Foot traffic plays a significant role in the retail sector of commercial real estate. Typically, the more foot traffic you get, the greater your revenue.
Yet, for CRE investors and brokers, analyzing foot traffic data can help with a whole host of key decisions such as where to locate your store, for example.
We’ll explore the concept of foot traffic in retail in this guide. You’ll also learn how to effectively measure and optimize it to enhance business performance.
What is Foot Traffic in Retail?
In retail, foot traffic is the number of people who enter your shop over time. Foot traffic can be measured by the hour, day, or longer periods of time. Analyzing the data helps retail store owners to understand specific customer trends.
Foot traffic can be determined using digital methods, such as cameras and tracking software, or manual methods like counters.
It can also be quantified by capturing mobility data from mobile networks.
There are both internal and external factors that can influence foot traffic numbers. The ones you should know about are:
Location plays a significant role in your level of foot traffic. Is your store near to a transport hub such a bus stop or subway station? If so, people might walk into your store while commuting to work.
Are you located in a bustling street or shopping center where there are lots of people? Are there nearby complementary retail businesses such as restaurants or entertainment spots that encourage people to visit the area?
These possibilities will influence the number of feet that walk through the door of your shop.
Store Layout and Design
Does your store provide a good shopping experience for customers? If your store is well-designed and visually appealing to shoppers, more customers will be compelled to walk through the doors.
They will also likely stay longer, and hopefully buy more! Good quality signage and inviting window displays can also help to capture the fascination of passersby, attracting them inside.
What is foot traffic driven by in terms of marketing? Have you recently run a big discount promo?
Targeted online and offline advertising campaigns are an effective way to attract more visitors. Think of how the Black Friday sales attract such high volumes of customers!
Local Events and Seasonal Factors
Big events such as a festival or a sporting event will bring an influx on visitors to a specific area.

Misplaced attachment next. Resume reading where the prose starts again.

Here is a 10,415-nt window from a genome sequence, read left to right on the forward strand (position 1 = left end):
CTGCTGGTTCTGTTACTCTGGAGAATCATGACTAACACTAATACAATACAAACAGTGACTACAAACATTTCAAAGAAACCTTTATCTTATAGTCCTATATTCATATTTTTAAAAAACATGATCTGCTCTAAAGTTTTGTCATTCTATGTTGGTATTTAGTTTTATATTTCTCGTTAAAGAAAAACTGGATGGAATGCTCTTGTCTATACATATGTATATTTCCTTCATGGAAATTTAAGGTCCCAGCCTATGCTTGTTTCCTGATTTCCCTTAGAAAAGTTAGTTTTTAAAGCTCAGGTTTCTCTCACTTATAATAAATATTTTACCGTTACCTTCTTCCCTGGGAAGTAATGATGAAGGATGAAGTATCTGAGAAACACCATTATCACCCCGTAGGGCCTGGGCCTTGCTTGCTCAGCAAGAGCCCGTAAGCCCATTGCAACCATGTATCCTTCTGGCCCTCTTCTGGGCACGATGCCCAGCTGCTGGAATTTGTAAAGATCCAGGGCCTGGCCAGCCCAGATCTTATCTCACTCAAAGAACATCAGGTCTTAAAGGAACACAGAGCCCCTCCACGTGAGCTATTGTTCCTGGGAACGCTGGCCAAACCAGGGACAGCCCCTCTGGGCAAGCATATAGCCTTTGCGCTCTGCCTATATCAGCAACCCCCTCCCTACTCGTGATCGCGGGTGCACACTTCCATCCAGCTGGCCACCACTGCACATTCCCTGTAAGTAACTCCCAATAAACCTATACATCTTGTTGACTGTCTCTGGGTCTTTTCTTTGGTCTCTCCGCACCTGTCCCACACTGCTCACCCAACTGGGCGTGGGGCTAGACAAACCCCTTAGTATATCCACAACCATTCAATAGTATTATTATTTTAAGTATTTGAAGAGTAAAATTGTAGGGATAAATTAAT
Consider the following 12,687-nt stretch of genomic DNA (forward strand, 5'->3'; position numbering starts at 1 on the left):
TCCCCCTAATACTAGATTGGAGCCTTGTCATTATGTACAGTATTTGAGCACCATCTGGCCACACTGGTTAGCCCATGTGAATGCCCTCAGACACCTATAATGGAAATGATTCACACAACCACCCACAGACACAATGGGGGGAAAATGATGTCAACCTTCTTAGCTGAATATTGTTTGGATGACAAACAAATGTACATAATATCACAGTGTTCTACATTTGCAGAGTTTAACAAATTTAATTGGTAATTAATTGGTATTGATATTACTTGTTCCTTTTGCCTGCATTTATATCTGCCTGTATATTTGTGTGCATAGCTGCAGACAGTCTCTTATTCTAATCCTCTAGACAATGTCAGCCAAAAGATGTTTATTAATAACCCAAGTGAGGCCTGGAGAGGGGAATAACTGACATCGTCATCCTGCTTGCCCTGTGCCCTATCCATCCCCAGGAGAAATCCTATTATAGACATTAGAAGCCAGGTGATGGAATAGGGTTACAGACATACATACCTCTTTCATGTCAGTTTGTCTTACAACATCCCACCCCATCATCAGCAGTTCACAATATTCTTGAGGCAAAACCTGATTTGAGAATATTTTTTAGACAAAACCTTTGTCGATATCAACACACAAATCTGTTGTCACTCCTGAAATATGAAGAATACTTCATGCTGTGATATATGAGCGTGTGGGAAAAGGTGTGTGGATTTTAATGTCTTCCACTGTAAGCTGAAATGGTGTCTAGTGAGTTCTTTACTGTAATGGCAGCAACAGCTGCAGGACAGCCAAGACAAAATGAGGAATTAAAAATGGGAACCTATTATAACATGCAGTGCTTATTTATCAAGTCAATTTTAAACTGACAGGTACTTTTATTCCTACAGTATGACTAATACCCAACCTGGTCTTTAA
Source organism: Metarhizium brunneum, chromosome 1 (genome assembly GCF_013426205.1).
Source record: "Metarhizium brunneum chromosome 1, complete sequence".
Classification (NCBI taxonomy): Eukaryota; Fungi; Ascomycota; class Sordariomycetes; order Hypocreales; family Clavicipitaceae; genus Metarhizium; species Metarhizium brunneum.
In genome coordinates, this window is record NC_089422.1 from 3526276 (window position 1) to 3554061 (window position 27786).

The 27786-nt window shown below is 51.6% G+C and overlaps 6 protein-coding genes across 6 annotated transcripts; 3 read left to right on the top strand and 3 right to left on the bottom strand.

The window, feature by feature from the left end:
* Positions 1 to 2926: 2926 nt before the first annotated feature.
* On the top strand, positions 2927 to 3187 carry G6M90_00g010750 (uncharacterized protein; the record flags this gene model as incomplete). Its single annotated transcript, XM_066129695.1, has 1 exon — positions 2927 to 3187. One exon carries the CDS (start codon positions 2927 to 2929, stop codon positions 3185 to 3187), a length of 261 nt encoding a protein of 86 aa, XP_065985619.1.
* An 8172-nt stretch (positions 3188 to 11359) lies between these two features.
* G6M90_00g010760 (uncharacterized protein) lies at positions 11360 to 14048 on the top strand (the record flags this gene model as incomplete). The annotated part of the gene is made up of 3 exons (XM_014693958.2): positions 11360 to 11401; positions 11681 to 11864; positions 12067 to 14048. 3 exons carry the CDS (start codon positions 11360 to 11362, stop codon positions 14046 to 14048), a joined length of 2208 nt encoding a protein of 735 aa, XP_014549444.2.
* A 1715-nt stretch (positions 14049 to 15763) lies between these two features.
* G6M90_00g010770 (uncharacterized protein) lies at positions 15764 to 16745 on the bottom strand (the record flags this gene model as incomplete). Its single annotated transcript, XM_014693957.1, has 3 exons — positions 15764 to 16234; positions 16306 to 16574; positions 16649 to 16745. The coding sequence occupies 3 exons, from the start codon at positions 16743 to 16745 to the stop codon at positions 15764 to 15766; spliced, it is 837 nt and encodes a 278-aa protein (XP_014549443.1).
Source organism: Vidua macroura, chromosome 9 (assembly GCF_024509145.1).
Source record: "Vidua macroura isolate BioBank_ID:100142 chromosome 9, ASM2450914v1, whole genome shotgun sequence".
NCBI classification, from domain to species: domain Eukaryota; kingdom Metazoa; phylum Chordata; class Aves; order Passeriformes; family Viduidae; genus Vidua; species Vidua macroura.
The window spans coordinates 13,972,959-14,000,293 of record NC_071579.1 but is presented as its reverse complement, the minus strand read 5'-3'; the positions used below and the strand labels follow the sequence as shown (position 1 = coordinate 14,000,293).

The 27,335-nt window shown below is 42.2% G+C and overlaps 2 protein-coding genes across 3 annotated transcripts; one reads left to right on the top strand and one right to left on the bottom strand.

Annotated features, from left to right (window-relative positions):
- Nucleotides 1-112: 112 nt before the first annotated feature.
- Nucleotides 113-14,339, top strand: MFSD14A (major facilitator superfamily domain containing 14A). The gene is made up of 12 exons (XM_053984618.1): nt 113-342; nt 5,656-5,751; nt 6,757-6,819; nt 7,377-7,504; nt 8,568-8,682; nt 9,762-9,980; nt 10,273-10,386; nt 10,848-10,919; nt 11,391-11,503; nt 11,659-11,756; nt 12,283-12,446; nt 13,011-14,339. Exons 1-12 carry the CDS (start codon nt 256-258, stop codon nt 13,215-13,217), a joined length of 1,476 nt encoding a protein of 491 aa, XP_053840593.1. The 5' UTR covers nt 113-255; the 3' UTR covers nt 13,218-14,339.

Seasonal events such as holidays and weather changes also impact foot traffic. You’re unlikely to have many visitors during a snowstorm, for example.
Retail Industry Trends
Your foot traffic will inevitably be impacted by general retail industry trends, like ecommerce. Investment bank UBS forecasts that 50,000 of retail outlets will close by 2027.
This is based on the continued adoption of ecommerce, tighter credit, and cutbacks in consumer spending. This does not mean that physical retail is doomed! You can still succeed if you are aware of the outside and internal forces that influence in-store foot traffic.
Why Monitor Foot Traffic?
There are many reasons CRE investors and brokers should want to understand footfall, including:
Making Better Investment Decisions
Many of the decisions commercial real estate investors need to make, have high stakes. It’s important that decisions about purchasing and leasing retail properties are backed by research and data.
Areas with high foot traffic counts are often more attractive to retail tenants as they yield higher profits. In turn, properties in these areas might provide a better return on investment for the investor.
Calculating Accurate Property Valuations
What is foot traffic's impact on property valuations? Higher foot traffic usually correlates with higher property values.
It’s an important metric for brokers and investors to consider during the property valuation phase, and can be a key factor in determining the overall value of a property.
Finding and Keeping Good Tenants
A good understanding of foot traffic patterns in a retail location, helps a property owner to create a complementary mix of tenants. Successful retail tenants are more likely to stick around for the long haul.
You can even use foot traffic data as a bargaining chip during a lease negotiation. For example, a property owner might use high foot traffic counts to justify a higher rental.
Identifying Potential Issues Early